"Are you okay?" Mike asked, and they both put their arms around me. It had sunk in, how dangerous these tumors could be, the slight possibility they were cancerous, the knowledge of another surgery in my future, and how it would affect my entire life. How could I judge the situation though, not knowing what would come of it? I decided to go for the strong route and accepted the possibilities. The only way I could process the situation was to educate myself. I spent the rest of the afternoon on google, reading case reports and statistics. The final result of what I found was shocking. Turns out this type of tumor can release a special type of chemical responsible for inflammatory properties and autoimmune response. Could something removable like these Myxomas be the cause for my recurrent untreatable symptoms? It just might be, and that gave me hope. Another discovery was how rare right atrial Myxomas are, occurring in only 25% of Myxoma patients. Never mind that, heart tumors are rare in general. It was narrowed down to only 0.0016% of people having heart tumors, 75% of them being Myxomas, 25% in the right atrium, 15% leading to embolism from tumor fragments breaking off, and an even smaller amount of tumors occurring on the outside wall with multiple growths. The procedures performed for this type of Myxoma were extremely difficult, full of complications, often unsuccessful, and extremely specific. Some cases had to be opened up right down the middle, with tumor excision and valve replacement procedures. Others were accessed from arteries with sensitive equipment and risky maneuvers into the heart, trying not to release the tumor into other areas of the body.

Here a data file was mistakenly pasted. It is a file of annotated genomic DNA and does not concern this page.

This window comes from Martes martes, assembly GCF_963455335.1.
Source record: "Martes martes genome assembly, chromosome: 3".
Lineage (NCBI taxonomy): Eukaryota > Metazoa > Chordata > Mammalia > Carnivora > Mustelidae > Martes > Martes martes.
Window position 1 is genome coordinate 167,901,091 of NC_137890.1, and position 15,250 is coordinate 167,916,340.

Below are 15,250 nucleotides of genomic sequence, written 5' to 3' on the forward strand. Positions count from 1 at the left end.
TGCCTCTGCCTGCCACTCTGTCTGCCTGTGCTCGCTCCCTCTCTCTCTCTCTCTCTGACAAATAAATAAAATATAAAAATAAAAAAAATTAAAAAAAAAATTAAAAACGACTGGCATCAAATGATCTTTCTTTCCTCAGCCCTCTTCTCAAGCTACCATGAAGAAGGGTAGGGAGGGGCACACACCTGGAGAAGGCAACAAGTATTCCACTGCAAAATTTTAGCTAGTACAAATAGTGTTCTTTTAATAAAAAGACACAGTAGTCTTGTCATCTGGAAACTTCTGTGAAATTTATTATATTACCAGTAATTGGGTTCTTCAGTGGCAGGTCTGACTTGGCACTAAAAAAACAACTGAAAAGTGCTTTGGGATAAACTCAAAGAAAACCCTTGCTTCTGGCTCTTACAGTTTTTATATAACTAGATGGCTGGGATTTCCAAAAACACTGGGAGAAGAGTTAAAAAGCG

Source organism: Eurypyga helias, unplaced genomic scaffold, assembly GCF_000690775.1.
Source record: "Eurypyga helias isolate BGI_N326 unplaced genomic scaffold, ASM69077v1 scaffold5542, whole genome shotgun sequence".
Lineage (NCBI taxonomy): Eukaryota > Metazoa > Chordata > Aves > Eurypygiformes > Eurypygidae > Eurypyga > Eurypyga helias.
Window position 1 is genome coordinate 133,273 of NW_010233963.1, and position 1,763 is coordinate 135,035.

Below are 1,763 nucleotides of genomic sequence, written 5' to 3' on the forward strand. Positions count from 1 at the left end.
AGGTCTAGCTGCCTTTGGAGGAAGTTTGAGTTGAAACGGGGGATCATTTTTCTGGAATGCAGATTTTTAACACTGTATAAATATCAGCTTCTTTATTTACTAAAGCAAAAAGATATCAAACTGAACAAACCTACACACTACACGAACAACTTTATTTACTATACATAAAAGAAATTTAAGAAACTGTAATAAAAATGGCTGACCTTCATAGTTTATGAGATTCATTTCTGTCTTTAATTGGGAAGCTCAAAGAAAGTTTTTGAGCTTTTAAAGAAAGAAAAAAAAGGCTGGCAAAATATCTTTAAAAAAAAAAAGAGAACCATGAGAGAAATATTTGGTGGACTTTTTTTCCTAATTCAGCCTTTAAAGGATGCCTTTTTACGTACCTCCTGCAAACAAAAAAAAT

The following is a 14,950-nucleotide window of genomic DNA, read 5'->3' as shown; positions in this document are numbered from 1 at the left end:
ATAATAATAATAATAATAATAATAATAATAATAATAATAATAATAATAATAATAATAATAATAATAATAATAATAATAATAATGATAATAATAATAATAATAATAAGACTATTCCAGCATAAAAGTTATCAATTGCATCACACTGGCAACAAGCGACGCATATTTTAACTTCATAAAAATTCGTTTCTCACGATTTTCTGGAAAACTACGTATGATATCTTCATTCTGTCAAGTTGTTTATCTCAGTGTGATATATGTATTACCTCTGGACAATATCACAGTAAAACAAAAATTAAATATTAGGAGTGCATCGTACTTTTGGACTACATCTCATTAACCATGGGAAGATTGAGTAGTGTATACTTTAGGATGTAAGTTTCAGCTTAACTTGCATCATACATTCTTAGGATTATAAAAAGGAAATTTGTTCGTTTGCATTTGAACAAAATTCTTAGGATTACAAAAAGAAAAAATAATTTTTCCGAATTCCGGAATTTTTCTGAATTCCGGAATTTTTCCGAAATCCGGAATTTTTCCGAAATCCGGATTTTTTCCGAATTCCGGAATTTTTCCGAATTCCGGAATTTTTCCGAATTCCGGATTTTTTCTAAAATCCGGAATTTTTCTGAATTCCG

All of the information settled easily, and I only relaxed enough for my eyes to water a few times while deep in thought. The risks involved in such a procedure are serious. I need a team of specialists from Boston to evaluate the options, and I need to get my legal paperwork (will, power of attorney, and such) together in the next few weeks for safe measures. For now I wait until my Cardiologist consults with colleagues on where I should go for this procedure, and I have an appointment with him on Wednesday to discuss my next step (hopefully which will include having the tumors tested for lyme). Waiting is difficult, being patient when you know that the main symptom of what you have been diagnosed with is sudden death, is nearly impossible. It's scary, I'm young and want to live a long healthy life. I don't want more scars on my youthful body, more bed bound time post surgery, more worry about my well being in the hands of trained professionals that I don't know. It's easy for me to be overwhelmed when the thoughts enter my mind about what could happen, or what may not happen. I find comfort in hope, and hope in the possibility of a miraculous blessing like I have witnessed so often in my past. After witnessing my younger brother run over by a suburban on mother's day, and coming out of it basically untouched, how could I not have hope? After witnessing my father misdiagnosed, suffering a stroke for a month and encountering 2 brain surgeries with a less than 5% chance of survival, how could I not be optimistic? I will make it through this, and I'll just have to write a book because of how unusual my story has been. I will post more information on Wednesday when I know more about my future from the Cardiologist appointment.